Author: Lauren Oliver
Publisher: Harper Collins
Blurb: Panic began as so many things do in Carp, a dead-end town of 12,000 people in the middle of nowhere: because it was summer, and there was nothing else to do.
Heather never thought she would compete in Panic, a legendary game played by graduating seniors, where the stakes are high and the payoff is even higher. She’d never thought of herself as fearless, the kind of person who would fight to stand out. But when she finds something, and someone, to fight for, she will discover that she is braver than she ever thought.
Dodge has never been afraid of Panic. His secret will fuel him, and get him all the way through the game, he’s sure of it. But what he doesn't know is that he’s not the only one with a secret. Everyone has something to play for.
For Heather and Dodge, the game will bring new alliances, unexpected revelations, and the possibility of first love for each of them—and the knowledge that sometimes the very things we fear are those we need the most.
Me: Okay...I started off reading the blurb thinking this is crazy over dramatic and stupid, which isn't the greatest feeling to start a book with. But quite differently from my expectation, it was surprisingly suspenseful and hooking.
The Ups: It got me into it from page 1. I notice some other people say it's a little slow paced, but I have to disagree. The entire book is in such a format that it takes certain days and tells the story, so there are no awkward, boring gaps in between the action. The game sounds unbelievably cheesy, but once the story progressed, I found myself getting more from the game than just a senior tradition, but a last test, a last desperate call for these teens to find their roads.
It was a nail-biter. I think the characters were built around a similar emotion, desperation. And desperation leads to panic, which leads to illogical decisions, which leads to chaos. Nat, Dodge, Bishop, Heather, all wanting to do what was in their small power to achieve something, willing to lose themselves in the process. And Panic, the game, is pretty dumb. Over dramatic. But in Carp, a dead town of almost-dead people, it's the only hope to get out.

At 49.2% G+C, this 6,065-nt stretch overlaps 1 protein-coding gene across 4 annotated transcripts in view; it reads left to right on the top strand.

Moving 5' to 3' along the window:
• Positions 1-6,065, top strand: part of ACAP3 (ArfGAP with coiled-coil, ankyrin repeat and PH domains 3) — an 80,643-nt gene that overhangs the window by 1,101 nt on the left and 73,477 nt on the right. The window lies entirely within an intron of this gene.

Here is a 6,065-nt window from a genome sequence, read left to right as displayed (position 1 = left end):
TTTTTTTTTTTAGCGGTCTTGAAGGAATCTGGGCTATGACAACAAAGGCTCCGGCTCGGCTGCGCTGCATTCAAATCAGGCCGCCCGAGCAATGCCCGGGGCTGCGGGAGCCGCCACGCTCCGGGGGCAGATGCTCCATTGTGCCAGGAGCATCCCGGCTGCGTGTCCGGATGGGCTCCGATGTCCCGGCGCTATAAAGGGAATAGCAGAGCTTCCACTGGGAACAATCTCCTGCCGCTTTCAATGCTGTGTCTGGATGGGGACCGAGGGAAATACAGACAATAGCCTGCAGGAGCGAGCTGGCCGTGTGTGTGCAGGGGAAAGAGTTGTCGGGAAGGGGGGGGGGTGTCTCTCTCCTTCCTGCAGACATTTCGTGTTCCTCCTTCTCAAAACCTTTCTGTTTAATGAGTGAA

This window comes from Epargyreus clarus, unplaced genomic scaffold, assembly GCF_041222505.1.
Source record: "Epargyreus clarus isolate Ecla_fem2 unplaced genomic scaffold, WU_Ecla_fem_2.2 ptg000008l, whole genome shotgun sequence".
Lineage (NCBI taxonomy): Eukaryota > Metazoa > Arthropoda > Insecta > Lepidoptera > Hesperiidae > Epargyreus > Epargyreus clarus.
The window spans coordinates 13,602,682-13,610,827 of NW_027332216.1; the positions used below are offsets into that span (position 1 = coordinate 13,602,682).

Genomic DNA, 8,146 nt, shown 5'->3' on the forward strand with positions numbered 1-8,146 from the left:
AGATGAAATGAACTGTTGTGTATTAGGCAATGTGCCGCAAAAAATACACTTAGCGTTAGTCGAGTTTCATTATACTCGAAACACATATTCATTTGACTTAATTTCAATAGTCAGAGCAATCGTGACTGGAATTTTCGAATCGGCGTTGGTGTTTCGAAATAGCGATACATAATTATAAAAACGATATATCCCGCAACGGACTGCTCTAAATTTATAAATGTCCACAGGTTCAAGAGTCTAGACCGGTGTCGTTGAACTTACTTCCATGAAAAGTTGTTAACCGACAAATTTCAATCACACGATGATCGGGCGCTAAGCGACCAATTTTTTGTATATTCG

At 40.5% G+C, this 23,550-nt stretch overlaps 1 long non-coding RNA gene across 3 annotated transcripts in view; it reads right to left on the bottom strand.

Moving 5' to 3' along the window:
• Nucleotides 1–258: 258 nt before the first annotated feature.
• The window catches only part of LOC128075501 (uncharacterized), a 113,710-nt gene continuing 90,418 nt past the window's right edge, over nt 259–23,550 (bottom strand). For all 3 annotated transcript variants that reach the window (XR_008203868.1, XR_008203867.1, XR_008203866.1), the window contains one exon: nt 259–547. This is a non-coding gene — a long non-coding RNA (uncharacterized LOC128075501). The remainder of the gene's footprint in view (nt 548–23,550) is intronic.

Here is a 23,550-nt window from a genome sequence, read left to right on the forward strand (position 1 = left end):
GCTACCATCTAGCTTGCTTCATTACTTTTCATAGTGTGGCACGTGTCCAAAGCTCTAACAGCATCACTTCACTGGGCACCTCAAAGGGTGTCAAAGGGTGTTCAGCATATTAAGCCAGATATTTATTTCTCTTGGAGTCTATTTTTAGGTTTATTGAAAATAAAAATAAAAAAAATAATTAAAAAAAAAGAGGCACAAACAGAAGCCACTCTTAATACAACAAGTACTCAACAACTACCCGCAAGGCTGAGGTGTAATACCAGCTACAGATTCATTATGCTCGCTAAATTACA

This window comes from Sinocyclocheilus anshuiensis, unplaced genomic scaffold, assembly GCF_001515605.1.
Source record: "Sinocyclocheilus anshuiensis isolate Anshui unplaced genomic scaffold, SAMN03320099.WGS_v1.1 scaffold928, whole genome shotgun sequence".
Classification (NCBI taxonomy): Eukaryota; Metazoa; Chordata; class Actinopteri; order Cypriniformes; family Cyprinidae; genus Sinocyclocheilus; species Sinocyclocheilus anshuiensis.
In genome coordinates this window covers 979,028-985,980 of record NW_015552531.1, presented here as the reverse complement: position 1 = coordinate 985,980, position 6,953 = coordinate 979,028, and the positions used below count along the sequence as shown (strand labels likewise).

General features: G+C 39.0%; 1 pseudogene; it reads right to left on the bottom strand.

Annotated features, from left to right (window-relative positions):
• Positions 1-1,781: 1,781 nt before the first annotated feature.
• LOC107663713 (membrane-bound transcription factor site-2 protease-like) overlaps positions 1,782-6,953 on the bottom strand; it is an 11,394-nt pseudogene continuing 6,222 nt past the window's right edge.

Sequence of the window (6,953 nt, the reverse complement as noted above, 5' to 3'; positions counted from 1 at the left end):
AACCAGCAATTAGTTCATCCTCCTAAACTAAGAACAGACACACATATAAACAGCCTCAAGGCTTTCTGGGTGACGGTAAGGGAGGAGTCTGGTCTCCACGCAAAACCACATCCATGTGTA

I think that the characters, the town, the settings, the challenges, they were all sort of ridiculous and unbelievable now that I stop and think about it, but in the story were incredibly real and believable. Applause to Lauren Oliver for doing that, because there are some bizarre things in here.
One really small thing I just liked a lot was that the romance was not the classic I love him, I love her, let's tell the story from both of our perspectives as if one isn't already enough romance. It was different, a little daring, and very...imperfect.
The Downs: Happy endings are great, okay. And humans are just weird, messed up creatures as to where if they don't get a happy ending, they get pissed. To please those crazy humans and to tell a story like it is is kind of impossible. And so yeah, I get it, I like it when the main character wins too. But the ending of this was way too bright, too cheesy, too perfect compared to all the dark tension happening in the rest of the book. At the end of the day, everything doesn't just magically piece itself together. And Lauren Oliver had had a great, beautiful, completely unpredictable before-ending-scene but then completely ruined it. The last line of the book is literally:
"There was always a way up, and out, and no need to be afraid."
I won't be afraid, then. Even when I could possibly die from shooting myself in the head with a loaded gun. I thought the point of the book was to fight through that desperation, to quench it with something else, but then it gets all motivational on me? Great.
Overall: I still think it was a great book, and really different from what I've read recently.